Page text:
Soft Proof is a feature that has long been used in Photoshop for previewing images as they will appear in print. The “Soft” is for software. Proofs are normally hard copies that are printed to give the designer or photographer an idea of how a digital image will print prior to going to press. The Soft Proof therefore, is a way to look at an image that is being converted by the software (Photoshop and Lightroom) to simulate the color of the inks, the color of the paper, and the dynamic range (contrast) of the inks. It will give you, the artist, a better idea of exactly how your print will arrive in the mail so you can edit the tones in a more precise matter. Softproof ICCs profiles are not used for printing. They are only used for previewing images.

  • Soft Proof ICC profiles are easy to install.

  • Find the files are end in “.icc”. These are in the same folder as this instructions document.

  • On Macs you copy or move the ICC profiles to your User/Library/ColorSync/Profiles folder.

  • On Windows you get to right click each ICC profile and select Install or you can manually copy each ICC into C:/WINDOWS/system32/spool/drivers/color

Soft Proofing in Photoshop:
  1. Go to View / Proof Setup / Custom menu on the Menu bar

  2. In the Device to Simulate menu you can select one of the ICCs you have down loaded.

  3. If you have trouble finding them – look for the ones that start with “Piezo.”

  4. Set the Rendering Intent to Relative Colorimetric

  5. Under Display Options check both of Simulate Paper Color and Simulate Black Ink

  6. You can select OK to exit this window, or you can Save the setup so it is easily selected again under View / Proof Setup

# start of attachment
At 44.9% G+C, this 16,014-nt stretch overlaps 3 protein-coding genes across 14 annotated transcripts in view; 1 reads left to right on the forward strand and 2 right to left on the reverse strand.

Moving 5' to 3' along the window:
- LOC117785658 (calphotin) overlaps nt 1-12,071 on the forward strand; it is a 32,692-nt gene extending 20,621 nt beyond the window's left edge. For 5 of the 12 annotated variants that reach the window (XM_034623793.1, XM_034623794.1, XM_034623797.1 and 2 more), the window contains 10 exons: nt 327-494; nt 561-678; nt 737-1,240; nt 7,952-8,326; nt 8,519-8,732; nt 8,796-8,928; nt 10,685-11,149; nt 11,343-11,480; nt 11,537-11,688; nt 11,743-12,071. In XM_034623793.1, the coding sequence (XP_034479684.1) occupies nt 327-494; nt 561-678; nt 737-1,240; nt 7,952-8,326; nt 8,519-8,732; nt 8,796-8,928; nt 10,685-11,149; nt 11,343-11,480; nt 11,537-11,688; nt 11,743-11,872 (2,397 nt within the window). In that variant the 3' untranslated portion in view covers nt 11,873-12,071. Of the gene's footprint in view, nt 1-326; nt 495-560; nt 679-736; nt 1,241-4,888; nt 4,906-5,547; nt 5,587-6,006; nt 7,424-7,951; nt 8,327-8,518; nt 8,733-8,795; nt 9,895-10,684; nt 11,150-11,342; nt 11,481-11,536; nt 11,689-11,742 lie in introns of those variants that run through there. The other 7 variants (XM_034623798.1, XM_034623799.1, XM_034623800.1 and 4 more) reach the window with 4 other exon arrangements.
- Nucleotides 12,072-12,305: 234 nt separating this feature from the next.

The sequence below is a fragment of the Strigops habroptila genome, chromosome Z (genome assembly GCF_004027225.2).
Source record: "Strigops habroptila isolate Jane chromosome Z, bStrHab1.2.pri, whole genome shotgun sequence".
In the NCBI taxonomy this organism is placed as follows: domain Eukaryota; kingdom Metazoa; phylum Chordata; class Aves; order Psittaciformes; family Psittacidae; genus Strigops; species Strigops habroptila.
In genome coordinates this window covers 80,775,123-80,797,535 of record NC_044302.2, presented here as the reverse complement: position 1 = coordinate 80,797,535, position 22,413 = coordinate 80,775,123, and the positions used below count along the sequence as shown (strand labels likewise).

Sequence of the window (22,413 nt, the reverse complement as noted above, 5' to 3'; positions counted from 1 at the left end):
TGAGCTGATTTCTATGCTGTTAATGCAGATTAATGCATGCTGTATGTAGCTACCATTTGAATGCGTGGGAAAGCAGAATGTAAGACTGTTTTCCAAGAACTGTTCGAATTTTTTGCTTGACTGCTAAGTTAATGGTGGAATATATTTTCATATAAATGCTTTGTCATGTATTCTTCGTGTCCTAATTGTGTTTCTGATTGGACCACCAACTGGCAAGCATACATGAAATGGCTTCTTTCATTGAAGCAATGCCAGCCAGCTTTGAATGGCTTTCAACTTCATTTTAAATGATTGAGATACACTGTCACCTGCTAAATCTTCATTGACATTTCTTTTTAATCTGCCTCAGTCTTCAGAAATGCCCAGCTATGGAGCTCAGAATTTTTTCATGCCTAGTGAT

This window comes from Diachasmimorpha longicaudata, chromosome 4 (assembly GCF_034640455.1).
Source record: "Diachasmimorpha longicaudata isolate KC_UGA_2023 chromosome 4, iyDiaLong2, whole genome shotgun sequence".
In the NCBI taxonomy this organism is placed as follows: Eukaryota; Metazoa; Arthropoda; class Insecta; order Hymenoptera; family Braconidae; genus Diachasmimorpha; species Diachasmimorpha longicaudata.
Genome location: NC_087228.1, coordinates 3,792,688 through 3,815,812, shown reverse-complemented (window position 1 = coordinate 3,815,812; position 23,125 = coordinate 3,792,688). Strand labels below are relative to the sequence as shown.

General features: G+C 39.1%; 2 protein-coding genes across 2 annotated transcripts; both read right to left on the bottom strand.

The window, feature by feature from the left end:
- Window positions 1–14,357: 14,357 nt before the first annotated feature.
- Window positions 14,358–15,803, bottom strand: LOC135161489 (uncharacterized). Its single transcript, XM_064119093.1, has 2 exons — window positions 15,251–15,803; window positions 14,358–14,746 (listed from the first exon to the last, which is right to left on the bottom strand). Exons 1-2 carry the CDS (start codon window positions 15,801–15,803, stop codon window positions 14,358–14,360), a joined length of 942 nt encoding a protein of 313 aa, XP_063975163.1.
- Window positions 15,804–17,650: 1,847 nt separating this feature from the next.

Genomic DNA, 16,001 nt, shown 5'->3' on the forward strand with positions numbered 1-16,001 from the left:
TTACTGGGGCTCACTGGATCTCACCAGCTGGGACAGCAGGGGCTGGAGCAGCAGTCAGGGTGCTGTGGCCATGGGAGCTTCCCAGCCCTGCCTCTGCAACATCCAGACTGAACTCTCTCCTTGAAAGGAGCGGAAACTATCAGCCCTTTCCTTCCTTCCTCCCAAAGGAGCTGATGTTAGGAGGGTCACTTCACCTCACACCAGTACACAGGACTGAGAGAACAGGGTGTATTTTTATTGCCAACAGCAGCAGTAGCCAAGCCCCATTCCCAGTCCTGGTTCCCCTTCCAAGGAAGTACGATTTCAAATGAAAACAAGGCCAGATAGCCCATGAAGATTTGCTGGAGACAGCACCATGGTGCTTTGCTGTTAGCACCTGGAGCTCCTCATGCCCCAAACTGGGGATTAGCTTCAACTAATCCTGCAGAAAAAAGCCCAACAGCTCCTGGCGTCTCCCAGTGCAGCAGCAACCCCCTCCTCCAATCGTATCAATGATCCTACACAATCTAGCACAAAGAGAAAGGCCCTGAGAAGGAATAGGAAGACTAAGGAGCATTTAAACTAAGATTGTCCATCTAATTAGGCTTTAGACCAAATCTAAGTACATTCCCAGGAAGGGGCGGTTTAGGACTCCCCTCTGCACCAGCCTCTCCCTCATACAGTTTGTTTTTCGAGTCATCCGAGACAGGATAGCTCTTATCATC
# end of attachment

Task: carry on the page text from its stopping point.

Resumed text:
7. Your image (even a color image) will have converted to the color of the inks that were profiled while you were selecting the ICC profile in the Custom menu. You will notice that anything that was brightest or near brightest changed to a new color of white relative to the color of the paper that was profiled. And the dMax (the darker parts of the display) got appreciably lighter to as near exact to that amount of light that is reflected off the darkest bits of the inks on that paper that were profiled. Note: Simulating Black Ink may make the darkest portions of your image too light compared to how our Ultra deep black ink actually prints. Sometimes you may simply want keep that off.

  8. Optional Super-Fancy Linear Photoshop Expert Option: With Piezography we give you the option of printing your image in “linear mode” which opens your shadows more. If you want us to print in this way, soft proof by turning on “Preserve RGB Numbers” and keep the simulate black ink off. This will dramatically decrease your shadow contrast but then you can simply add a curve to dial the shadows down to exactly where you want them. Then request “Linear Expert Mode” from us when you order a print and this will perfectly match the condition you soft proof on your monitor. It takes more work to do it this way but sometimes that is worth it. This option is not available in any other application.

Soft Proofing in Lightroom:
  1. While in Develop mode check SoftProofing on the Toolbar.

  2. Clicking that opens the SoftProofing Pane

  3. In the Profile menu you can select one of the ICCs you have down loaded.

  4. If you have trouble finding them – look for the ones that start with “Piezo.”

  5. For Intent I suggest Relative

  6. Check Simulate Paper Ink

  7. Judge the Results

Jon Cone’s aside:

This is where time really shows the difference between imaging in the 1990s and 2000s, and imaging today. I hate to get all “back in the day”, but back in the day everyone had a D50 environment. Everyone doing advanced digital imaging in the 90s and 2000s were mostly professionals in studios – that had perfect viewing conditions for both their calibrated displays and the printed proofs they used for comparing to the display to.

The displays were CRTs calibrated to 5000 kelvin. The displays were in darkened rooms without any other source of light that was not the same color temperature as 5000k or made the room brighter than 50 to 100 lux. Adjacent to the display was a small viewing booth which the print was put into. The light in the booth was dimmed to the same brightness of the calibrated display, and the color temperature of the booth’s light was the same as that of the calibrated display (5000k).